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Recep Tayyip Erdogan’s Financial and Strategic Dilemmas

Recep Tayyip Erdogan’s Financial and Strategic Dilemmas

Only the IMF can come up with the sorts of sums Turkey desperately needs.

Turkish president Recep Tayyip Erdogan’s deal with his Russian counterpart, Vladimir Putin, which will at least postpone a Moscow-backed offensive on Idlib, the last Syrian rebel enclave, looks superficially like an answer to one of the many colliding questions confronting the Turkish leader. All of them spell crisis.

To start with the most obvious: Turkey is facing a financial emergency.

The essentials of the currency crisis that has sunk the lira were already in place before Mr Erdogan fell out spectacularly last month with US president Donald Trump, hitherto such an admirer of the Turkish strongman that he fist-bumped him at July’s Nato summit. Mr Erdogan’s construction-and-consumption economic model relied for far too long on cheap foreign credit that has kept the economy vulnerably overheated but is now drying up.

Turkey suffers from high inflation (running at 18 per cent); a plummeting currency (which lost a quarter of its value last month but is about 40 per cent down against the dollar this year); and a gaping current account deficit, running at an annualised 7 per cent of gross domestic product, which raises the spectre of a balance of payments crisis.

The lira’s collapse means leading businesses and banks that owe $295bn in foreign loans, half of which mature in the 12 months to next July, risk default. Turkey needs money urgently.

That urgency was made more acute by Mr Trump, who accelerated the freefall of the lira by targeting Turkish ministers with sanctions and doubling tariffs on Turkish steel and aluminium. A cauldron of mutual grievances between Ankara and Washington had started overflowing even before Mr Trump’s election. What tipped it over was the continuing detention of Andrew Brunson, an American evangelical Protestant pastor Turkey is holding on allegations of collusion with the plotters of the abortive July 2016 coup, which Mr Erdogan blames on a shadowy network of Islamist cadres led by Fethullah Gulen, a former ally resident in Pennsylvania.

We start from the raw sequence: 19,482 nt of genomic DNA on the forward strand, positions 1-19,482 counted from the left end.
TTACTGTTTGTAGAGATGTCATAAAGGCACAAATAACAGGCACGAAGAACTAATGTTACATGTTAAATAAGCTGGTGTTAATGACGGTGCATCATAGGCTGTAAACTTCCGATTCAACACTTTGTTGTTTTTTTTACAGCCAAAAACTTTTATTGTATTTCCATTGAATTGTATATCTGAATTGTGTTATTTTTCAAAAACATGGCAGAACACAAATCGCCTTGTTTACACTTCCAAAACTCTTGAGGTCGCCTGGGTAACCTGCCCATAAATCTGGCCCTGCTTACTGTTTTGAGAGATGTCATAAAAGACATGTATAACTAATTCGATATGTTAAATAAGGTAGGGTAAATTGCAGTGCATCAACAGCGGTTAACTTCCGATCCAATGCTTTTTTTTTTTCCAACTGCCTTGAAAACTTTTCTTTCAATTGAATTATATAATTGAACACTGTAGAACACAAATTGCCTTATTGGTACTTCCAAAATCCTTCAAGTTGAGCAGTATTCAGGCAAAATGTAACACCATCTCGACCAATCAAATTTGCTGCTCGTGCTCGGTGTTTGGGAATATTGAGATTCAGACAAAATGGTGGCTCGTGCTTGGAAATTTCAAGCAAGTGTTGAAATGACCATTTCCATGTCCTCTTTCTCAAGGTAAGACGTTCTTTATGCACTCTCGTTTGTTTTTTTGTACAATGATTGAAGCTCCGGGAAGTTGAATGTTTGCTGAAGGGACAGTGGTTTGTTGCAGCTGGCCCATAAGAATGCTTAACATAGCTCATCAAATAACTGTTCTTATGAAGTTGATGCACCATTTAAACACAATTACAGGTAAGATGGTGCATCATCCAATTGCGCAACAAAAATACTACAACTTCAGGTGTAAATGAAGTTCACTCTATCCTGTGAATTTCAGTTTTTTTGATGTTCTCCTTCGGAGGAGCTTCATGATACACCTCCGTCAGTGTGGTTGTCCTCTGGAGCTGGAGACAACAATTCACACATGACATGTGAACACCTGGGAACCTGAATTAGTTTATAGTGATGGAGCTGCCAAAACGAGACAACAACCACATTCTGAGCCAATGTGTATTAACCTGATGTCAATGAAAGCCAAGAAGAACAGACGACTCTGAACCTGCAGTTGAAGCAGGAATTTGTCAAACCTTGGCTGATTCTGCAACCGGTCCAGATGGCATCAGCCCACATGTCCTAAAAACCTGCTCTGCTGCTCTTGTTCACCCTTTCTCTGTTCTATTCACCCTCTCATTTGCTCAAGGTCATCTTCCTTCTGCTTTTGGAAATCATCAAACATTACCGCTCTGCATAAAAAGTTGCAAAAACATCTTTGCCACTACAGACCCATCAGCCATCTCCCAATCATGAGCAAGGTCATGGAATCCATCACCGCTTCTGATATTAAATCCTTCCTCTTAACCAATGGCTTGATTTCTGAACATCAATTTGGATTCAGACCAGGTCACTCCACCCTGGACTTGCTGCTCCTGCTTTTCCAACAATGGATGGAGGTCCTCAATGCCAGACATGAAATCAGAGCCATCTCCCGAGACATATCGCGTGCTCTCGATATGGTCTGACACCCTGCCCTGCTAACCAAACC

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By last month it became clear what Mr Erdogan needed to do to prevent the currency crisis turning into a financial disaster. He needed to raise interest rates, mend fences with the US, and solicit a bailout — all very tricky moves, risking loss of face for a leader claiming the crisis is a western plot aimed at bringing down Turkey and the embodiment of its vaulting ambition: himself.

Interest rates — which Mr Erdogan says are the “mother and father of all evils” — were raised sharply last week. This sparked an epic presidential tirade , unstartling to viewers of TV channels that hang on his every outburst. This was decoy spin.

Making up with Mr Trump is the next step. That now requires the release of Mr Brunson. This is tricky given that Mr Erdogan last year suggested he was a hostage against the US extraditing Mr Gulen. But it may be on the cards (the prosecutor in the Brunson case has been transferred).

The possibility of another Erdogan-Trump fist-bump is probably part of the reason for Mr Putin’s pause on Idlib. The Turkish president sought to put the Russian and Iranian-backed Syrian regime offensive on hold at a summit in Tehran this month. Mr Erdogan fears a new refugee crisis, a jihadi backlash against Turkey, and the threat to two Turkish strongholds in north-west Syria he has established in the past two years. His Russian friend rebuffed him, but seems to have reconsidered in light of the promising rift in Turkish-American relations.

After all, Turkey, although a Nato ally and a candidate for membership of the EU, is the wobbly leg of a new power tripod in the Levant that Moscow has built with Iran. It would be geopolitically wasteful for Russia to spurn it in its hour of need.

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That leaves the big debt refinancing Turkish borrowers will need — arguably Mr Erdogan’s biggest challenge. He has boasted of “new friends and allies” who will help Turkey as part of a global anti-Trump alliance, including Russia, China and even the EU. Qatar, Turkey’s last Arab ally, has pledged investment of $15bn. China is promising project finance worth $3.6bn. The EU, reliant on Turkey to curb Syrian refugee flows into Europe, will doubtless increase aid. But only the IMF can come up with the sort of sums Turkey will require — though that would entail conditions that would end the Erdogan government’s credit-fuelled growth-at-any-cost strategy.

“We think there is a hidden or secret organisation that is trying to force us into a deal with the IMF,” says Mustafa Sentop, a parliamentary leader of the ruling Justice and Development party, or AKP. He forecasts that “this will not happen”.

“Going to the IMF would be a big challenge,” says an AKP campaign strategist who underlines the party’s politically successful history of denouncing the tutelage of the fund. But, he adds, tacitly acknowledging it is an option: “Erdogan is good at explaining things to the nation.” And, he adds, “we need the money now”.

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